Newfound 'hot Jupiter' exoplanet celebrates New Year's every 5 days

An illustration of a hot Jupiter orbiting its parent star closely.
An illustration of a hot Jupiter orbiting its parent star closely. (Image credit: Nazarii Neshcherenskyi/Getty Images)

Still suffering from a New Year hangover? How would you feel doing it all again in less than a week? If you lived on a newly-discovered exoplanet, you'd have to do just that: Astronomers have spotted a planet three times the size of Jupiter orbiting a rapidly-spinning dwarf star around 530 light-years from Earth that celebrates a trip around its sun every five days!

This newfound exoplanet, designated TOI-778 b, is an example of a so-called "hot Jupiter," a world similar to our solar system's largest planet, the gas giant Jupiter, but located in extreme proximity to its star. This proximity gives rise to extreme conditions such as surface temperatures hot enough to vaporize iron and orbits of under ten Earth days.

This particular hot Jupiter orbits its star TOI-778 at a distance of around 5.6 million miles (9 million kilometers). This is much closer than even our solar system's innermost planet Mercury is to the sun at approximately 29 million miles (46 million km) away from our star. 

Related: Mysterious 'hot Jupiter' planets can form quickly or slowly, Gaia spacecraft reveals

Exoplanet TOI-778 b has a radius of 1.4 times that of Jupiter and is approximately 2.8 times more massive than the gas giant. TOI-778 b orbits its host every 4.6 days and has an estimated surface temperature of around 2240 degrees Fahrenheit (1,500 Kelvin or 1227 degrees Celsius). 

The planet's parent star dwarfs our own sun, measuring around 71% larger and possessing 40% more mass than our star. TOI-778 is also a rapid rotator, spinning at around 90,000 miles per hour (40 kilometers per second). The 1.95 billion-year-old star is under half the age of our 4.6 billion-year-old sun and has an estimated surface temperature of 11,600–11,780 degrees Fahrenheit (6,700–6,800 K). 

An artist's illustration shows a gas giant planet (lower right) closely orbiting its host star (left). (Image credit: NASA/CXC/M.Weiss)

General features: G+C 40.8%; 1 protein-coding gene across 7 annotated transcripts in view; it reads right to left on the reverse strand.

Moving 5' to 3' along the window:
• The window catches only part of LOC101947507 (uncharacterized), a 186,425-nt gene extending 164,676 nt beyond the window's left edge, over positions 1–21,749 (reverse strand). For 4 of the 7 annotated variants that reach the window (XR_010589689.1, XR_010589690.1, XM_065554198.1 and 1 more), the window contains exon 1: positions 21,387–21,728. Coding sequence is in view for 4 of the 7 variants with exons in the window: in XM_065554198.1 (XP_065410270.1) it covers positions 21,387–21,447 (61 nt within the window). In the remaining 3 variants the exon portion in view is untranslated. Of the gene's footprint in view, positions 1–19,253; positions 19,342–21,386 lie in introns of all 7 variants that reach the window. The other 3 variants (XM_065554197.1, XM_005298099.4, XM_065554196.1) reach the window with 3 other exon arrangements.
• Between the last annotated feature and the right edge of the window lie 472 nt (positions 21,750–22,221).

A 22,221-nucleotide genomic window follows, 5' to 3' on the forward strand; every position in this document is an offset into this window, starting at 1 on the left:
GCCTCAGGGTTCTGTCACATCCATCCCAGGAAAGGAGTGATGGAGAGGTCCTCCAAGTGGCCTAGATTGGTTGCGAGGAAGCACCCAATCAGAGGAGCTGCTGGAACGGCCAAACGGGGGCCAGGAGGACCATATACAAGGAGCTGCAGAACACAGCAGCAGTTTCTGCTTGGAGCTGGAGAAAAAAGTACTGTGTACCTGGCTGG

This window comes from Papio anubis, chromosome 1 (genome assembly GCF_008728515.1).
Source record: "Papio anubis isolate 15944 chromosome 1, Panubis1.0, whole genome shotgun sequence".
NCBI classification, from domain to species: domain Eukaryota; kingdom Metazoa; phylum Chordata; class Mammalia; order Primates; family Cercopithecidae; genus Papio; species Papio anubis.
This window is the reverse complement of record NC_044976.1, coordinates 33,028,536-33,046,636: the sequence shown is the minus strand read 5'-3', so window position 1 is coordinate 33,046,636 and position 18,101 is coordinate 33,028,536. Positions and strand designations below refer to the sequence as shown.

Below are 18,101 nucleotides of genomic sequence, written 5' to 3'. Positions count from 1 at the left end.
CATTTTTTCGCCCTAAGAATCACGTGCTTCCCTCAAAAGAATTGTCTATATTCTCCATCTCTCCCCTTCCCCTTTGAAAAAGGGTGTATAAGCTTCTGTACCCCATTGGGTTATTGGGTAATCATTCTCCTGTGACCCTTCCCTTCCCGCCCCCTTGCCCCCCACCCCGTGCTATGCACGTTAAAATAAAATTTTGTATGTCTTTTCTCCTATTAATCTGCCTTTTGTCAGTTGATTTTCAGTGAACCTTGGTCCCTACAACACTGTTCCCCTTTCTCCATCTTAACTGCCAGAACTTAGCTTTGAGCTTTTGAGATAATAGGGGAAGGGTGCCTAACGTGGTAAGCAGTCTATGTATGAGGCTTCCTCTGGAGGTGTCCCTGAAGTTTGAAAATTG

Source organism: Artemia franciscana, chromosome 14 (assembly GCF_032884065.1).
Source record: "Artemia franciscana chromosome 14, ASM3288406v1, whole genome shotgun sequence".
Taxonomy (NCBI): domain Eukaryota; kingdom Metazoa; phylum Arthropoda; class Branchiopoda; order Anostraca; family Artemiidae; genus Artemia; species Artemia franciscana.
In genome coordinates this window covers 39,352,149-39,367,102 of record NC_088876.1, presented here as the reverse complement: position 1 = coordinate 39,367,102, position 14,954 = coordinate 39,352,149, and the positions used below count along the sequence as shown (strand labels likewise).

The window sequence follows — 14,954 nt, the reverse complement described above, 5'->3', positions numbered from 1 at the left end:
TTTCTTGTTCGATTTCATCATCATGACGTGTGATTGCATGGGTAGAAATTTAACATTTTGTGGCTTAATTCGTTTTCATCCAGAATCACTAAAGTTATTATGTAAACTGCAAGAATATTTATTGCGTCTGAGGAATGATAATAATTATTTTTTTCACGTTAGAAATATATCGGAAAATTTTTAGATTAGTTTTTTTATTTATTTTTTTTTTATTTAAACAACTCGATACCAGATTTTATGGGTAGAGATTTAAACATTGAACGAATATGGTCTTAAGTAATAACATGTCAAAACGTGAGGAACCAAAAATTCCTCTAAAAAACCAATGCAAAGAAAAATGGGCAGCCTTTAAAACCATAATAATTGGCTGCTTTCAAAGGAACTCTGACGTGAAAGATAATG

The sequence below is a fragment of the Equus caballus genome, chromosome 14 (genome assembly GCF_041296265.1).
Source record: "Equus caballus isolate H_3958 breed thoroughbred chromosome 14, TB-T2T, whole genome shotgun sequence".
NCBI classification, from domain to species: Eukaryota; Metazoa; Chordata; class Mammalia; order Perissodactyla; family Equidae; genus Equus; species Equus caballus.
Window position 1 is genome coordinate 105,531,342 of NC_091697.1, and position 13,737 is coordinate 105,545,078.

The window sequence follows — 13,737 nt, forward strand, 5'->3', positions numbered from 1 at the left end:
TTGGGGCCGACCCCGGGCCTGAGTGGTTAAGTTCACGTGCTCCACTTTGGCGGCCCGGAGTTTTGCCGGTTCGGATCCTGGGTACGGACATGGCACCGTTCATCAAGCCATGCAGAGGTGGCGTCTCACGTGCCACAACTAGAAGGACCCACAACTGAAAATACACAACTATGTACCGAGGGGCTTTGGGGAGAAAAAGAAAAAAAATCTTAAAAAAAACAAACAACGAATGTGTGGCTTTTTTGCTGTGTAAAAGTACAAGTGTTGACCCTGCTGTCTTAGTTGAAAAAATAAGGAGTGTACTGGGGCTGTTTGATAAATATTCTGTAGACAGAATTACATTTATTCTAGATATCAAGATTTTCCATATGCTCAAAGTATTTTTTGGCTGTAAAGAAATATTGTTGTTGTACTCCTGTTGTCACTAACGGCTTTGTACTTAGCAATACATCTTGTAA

TOI-778 b was spotted by astronomers led by University of Southern Queensland scientist Jake T. Clark using NASA's Transiting Exoplanet Survey Satellite (TESS). Conducting a survey of around 200,000 nearby stars, TESS has thus far revealed over 6,000 candidate exoplanets referred to as TESS Objects of Interest (TOI).

Of these TOI, 282 have been confirmed as exoplanets thus far, joining a catalog of over 5,000 known planets outside the solar system. 

Clark and his team spotted this new hot Jupiter by spotting a dip in the light output of TOI-778 caused as the planet crosses or "transits" the face of its parent star from our perspective here on Earth. The planetary nature of TOI-778 b was confirmed by follow-up investigations by ground-based telescopes and taking measurements of the system's velocity. 

Clark and his team also found that the orbit of TOI-778 b is close to being aligned with the stellar equator of its dwarf star. They believe that the planet came to this position by sedately migrating through the disk of its host star TOI-778 rather than reaching this point via a chaotic process. 

"TOI-778 b joins a cohort of other hot Jupiters with well-aligned orbits, suggesting that disk migration is the likely cause of their evolution to their current positions," Clark and his co-authors remark in the paper. 

The team's research is published on the paper repository ArXiv. (opens in new tab)

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Robert Lea
Contributing Writer

Robert Lea is a science journalist in the U.K. whose articles have been published in Physics World, New Scientist, Astronomy Magazine, All About Space, Newsweek and ZME Science. He also writes about science communication for Elsevier and the European Journal of Physics. Rob holds a bachelor of science degree in physics and astronomy from the U.K.’s Open University. Follow him on Twitter @sciencef1rst.

  • rod
    "Clark and his team also found that the orbit of TOI-778 b is close to being aligned with the stellar equator of its dwarf star. They believe that the planet came to this position by sedately migrating through the disk of its host star TOI-778 rather than reaching this point via a chaotic process. "TOI-778 b joins a cohort of other hot Jupiters with well-aligned orbits, suggesting that disk migration is the likely cause of their evolution to their current positions," Clark and his co-authors remark in the paper."

    That is very interesting, a hot Jupiter that *sedately* migrated inwards to its host star.

    ref - Spinning up a Daze: TESS Uncovers a Hot Jupiter orbiting the Rapid-Rotator TOI-778, https://arxiv.org/abs/2212.08242, 16-Dec-2022.